Breaking in to a New Legal Market

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thejaquio

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Breaking in to a New Legal Market

Postby thejaquio » Mon Jan 02, 2017 1:42 am

How hard is it to break into a new legal market in a random state? I am essentially in a random state where I have no family connections(think: not CA, NY, MA, TX, or anything large and sophisticated), and am looking for a job. I went back to grad school, you see. The state accepts UBE results, and I've passed the UBE, but have not applied to be BARed yet. Screwed?

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BaiAilian2013

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Re: Breaking in to a New Legal Market

Postby BaiAilian2013 » Mon Jan 02, 2017 11:28 am

If you don't have ties, you need to create your own ties. I broke into an insular market as an outsider by (i) having a narrative about why I wanted to be in the market (SO's job, reminds me of where I grew up, school's market is not for me, etc.), (ii) spending 1L summer in said market, and (iii) being in contract on a home in said market during OCI. A lot of candidates from my school use (i) alone when applying to my firm, but in the words of the partner who does the recruiting at my school (and interviewed me), "they're all lying!" I don't know if they are or not (I wasn't), but that's the attitude. You could get lucky with just a great narrative, but I think in a lot of cases it's not enough.

BigLaw Associate

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Re: Breaking in to a New Legal Market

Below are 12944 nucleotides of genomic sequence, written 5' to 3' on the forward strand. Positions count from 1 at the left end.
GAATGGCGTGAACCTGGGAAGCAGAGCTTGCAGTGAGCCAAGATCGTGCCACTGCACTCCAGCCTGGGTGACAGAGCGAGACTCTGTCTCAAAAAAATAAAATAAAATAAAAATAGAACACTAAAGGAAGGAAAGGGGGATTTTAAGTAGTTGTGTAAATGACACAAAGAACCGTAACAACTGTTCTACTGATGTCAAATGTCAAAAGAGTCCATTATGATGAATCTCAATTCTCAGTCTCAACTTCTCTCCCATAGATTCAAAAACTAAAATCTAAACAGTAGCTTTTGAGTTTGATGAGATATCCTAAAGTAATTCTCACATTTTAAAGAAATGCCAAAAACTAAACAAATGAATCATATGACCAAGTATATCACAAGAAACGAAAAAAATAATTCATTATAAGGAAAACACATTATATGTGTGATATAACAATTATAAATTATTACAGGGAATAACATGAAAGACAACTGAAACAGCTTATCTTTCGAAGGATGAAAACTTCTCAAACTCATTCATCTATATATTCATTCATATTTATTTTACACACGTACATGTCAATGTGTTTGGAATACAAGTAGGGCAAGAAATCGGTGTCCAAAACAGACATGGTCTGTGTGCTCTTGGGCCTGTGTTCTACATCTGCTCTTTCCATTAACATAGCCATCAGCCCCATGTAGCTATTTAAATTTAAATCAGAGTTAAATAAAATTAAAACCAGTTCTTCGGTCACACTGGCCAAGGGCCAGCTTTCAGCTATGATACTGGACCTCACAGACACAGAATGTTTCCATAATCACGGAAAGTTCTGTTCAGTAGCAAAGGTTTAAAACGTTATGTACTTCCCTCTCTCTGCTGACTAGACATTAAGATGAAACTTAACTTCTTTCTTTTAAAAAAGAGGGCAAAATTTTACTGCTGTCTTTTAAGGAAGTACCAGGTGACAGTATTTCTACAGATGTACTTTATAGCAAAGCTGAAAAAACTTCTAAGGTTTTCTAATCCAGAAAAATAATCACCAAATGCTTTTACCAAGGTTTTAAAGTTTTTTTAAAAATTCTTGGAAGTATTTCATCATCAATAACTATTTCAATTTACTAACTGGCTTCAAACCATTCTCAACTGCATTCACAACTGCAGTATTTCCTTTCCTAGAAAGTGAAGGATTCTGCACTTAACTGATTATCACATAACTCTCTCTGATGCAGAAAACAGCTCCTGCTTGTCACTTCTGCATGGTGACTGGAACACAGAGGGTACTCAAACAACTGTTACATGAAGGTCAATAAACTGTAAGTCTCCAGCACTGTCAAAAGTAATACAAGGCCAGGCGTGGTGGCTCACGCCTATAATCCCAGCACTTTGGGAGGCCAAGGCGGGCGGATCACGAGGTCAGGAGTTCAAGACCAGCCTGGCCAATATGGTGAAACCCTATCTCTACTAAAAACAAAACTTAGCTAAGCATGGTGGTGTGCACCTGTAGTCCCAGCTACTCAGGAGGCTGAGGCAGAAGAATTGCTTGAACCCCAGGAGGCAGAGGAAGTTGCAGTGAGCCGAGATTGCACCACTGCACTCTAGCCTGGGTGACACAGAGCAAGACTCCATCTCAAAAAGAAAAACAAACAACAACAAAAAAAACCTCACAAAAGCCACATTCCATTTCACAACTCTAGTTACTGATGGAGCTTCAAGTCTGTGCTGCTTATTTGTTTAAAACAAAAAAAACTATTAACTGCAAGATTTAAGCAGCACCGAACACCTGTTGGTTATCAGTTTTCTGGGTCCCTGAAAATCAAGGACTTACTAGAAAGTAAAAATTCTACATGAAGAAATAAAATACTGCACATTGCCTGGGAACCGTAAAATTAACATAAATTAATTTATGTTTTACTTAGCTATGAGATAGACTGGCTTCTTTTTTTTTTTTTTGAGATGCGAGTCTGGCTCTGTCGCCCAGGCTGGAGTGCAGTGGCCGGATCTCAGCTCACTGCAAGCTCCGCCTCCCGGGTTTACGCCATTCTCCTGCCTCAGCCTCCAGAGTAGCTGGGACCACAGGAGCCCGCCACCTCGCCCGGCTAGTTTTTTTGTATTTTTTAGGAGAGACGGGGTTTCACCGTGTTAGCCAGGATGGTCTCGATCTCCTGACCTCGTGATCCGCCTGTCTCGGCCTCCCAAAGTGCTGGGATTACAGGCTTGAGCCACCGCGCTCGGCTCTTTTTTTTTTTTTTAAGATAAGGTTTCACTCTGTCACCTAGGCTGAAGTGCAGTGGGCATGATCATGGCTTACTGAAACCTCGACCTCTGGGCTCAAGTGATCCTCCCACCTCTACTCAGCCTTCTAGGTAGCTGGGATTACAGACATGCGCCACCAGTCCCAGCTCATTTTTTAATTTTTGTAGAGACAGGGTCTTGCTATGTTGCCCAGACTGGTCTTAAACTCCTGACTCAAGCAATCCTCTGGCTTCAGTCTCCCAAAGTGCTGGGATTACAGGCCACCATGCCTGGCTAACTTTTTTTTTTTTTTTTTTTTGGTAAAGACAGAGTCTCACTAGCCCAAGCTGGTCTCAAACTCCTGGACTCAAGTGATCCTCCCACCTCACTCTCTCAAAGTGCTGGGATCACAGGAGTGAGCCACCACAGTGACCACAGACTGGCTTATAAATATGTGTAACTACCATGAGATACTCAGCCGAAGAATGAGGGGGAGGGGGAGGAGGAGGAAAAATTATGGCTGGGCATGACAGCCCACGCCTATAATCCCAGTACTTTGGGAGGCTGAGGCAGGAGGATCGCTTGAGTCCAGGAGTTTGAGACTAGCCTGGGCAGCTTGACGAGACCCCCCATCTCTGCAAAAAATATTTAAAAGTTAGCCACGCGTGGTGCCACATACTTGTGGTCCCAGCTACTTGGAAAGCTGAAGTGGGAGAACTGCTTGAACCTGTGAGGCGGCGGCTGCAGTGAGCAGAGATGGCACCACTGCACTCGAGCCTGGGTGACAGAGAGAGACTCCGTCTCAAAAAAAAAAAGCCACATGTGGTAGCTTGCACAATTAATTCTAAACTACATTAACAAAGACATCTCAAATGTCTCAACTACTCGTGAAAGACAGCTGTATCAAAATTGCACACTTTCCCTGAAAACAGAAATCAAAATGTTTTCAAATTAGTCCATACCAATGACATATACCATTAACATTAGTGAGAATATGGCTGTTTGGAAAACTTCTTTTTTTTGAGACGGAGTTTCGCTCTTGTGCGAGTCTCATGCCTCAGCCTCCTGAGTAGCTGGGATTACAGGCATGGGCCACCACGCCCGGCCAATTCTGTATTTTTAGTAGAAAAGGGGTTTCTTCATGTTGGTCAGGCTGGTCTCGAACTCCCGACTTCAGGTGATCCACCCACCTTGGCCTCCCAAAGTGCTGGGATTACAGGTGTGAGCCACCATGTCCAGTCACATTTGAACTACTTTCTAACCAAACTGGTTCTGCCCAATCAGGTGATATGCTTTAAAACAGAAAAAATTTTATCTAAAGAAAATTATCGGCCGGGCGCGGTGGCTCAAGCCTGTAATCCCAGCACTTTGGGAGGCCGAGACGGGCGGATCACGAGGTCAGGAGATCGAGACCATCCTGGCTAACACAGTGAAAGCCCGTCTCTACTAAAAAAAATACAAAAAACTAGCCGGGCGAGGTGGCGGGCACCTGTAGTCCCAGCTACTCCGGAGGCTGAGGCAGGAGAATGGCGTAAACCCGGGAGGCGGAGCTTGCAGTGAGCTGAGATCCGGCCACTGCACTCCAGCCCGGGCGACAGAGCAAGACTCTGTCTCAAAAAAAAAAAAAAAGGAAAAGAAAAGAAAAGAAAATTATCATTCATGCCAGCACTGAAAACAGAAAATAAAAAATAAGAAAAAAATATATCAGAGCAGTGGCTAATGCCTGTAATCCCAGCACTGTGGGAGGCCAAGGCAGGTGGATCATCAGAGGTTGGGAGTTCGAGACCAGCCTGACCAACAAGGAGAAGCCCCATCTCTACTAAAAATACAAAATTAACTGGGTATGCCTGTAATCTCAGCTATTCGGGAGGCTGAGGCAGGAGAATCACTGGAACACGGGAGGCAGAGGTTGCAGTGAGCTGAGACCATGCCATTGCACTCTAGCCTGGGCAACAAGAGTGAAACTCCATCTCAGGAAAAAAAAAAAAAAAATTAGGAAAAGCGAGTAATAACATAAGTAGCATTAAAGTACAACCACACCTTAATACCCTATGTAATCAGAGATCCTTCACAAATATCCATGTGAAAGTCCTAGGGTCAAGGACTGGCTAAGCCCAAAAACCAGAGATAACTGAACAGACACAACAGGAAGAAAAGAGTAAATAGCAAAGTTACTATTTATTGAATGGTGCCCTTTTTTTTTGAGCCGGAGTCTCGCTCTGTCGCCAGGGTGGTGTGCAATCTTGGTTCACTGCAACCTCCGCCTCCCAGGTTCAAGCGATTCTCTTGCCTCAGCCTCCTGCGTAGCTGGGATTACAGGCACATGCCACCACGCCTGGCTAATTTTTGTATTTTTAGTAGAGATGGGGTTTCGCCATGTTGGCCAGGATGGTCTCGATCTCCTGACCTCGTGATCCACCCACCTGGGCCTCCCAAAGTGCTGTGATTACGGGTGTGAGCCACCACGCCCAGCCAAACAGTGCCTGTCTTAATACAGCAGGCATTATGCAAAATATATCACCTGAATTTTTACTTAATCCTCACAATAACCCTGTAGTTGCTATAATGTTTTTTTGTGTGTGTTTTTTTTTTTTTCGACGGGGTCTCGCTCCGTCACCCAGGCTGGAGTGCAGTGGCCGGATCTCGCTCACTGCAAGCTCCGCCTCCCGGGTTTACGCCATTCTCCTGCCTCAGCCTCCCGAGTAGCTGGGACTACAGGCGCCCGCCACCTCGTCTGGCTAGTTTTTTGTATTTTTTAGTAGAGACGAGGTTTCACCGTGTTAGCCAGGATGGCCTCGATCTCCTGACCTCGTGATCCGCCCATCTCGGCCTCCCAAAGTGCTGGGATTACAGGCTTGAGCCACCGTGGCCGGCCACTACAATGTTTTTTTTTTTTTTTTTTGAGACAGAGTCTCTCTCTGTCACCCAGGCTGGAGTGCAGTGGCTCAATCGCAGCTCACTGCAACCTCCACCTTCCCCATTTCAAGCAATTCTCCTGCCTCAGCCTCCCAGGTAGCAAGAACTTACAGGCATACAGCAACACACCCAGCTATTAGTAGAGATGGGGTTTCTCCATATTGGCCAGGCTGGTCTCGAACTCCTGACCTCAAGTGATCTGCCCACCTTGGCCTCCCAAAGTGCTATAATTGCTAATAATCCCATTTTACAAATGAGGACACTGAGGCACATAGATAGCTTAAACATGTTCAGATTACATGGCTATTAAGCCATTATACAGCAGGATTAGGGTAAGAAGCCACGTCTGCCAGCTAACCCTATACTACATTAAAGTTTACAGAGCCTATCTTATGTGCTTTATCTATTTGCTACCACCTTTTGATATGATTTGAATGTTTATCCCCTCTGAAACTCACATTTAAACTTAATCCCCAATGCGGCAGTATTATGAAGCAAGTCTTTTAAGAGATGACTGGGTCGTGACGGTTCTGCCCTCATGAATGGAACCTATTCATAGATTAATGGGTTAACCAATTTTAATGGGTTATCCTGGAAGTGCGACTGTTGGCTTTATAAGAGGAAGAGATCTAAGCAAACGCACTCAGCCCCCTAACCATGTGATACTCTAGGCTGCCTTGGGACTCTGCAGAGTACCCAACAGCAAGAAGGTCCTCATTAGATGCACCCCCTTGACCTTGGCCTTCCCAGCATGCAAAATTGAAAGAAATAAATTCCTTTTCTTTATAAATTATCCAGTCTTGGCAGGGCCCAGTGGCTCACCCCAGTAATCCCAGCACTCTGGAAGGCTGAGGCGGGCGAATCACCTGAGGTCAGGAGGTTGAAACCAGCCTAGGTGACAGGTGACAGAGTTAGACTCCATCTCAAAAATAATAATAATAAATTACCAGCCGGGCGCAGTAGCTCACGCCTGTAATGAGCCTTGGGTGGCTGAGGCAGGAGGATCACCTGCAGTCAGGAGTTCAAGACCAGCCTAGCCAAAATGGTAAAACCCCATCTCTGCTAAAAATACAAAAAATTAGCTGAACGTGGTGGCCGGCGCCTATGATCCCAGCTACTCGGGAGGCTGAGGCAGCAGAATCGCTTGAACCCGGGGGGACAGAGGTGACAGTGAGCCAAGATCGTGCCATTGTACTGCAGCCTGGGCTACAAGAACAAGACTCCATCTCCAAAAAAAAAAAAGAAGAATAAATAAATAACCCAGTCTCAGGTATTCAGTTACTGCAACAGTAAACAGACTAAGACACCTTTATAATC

Postby BigLaw Associate » Mon Jan 02, 2017 1:05 pm

Am I understanding correctly that you

currently live in X state and are looking for a job there,
went to grad school in X state, and
went to law school in a different state?

If you already live in the area, I'm not sure why you'd need to show even more ties. But let me know if I'm missing something.

If you are already local, are there any alums from your grad school who practice law in your state? Any alums from your law school who practice in your state? Or what about if your grad school has an associated law school?

Those would be the people I'd start cold emailing and explaining how you live in the area, are exploring the legal market, and would be interested in hearing their thoughts about the local market. If they respond and offer to talk to you over the phone or in person, take them up on their offer, and take it from there.

I'd also look into getting barred in your state as that'd likely make you very attractive to firms. From the firm's perspective, if you're already barred, they could start billing you as an attorney immediately after you're hired (which means more money for them).

thejaquio

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Re: Breaking in to a New Legal Market

Postby thejaquio » Mon Jan 02, 2017 2:19 pm

I am actually across country from the strongly regional school that I attended. Think East Coast from West Coast or vice versa. There is literally not one person with my school in their bio, from reading hundreds of attorney bios on midlaw websites, in this area. My grad school, alas, does not have an associated law school.

Why do people even care about regional ties? If I'm looking for a job, obviously I'm not planning on leaving anytime soon.

BigLaw Associate

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Re: Breaking in to a New Legal Market

Postby BigLaw Associate » Mon Jan 02, 2017 5:13 pm

Thanks for clarifying, OP. What about your undergrad -- any alums who practice in your city? If not, I'd start with any attorneys you already know in the city. If those contacts are slim, could you network with attorneys at your previous job to see if they know folks in your current city? From your past posts, it looks like you worked a few months in the DA's office. Would those contacts be able to help?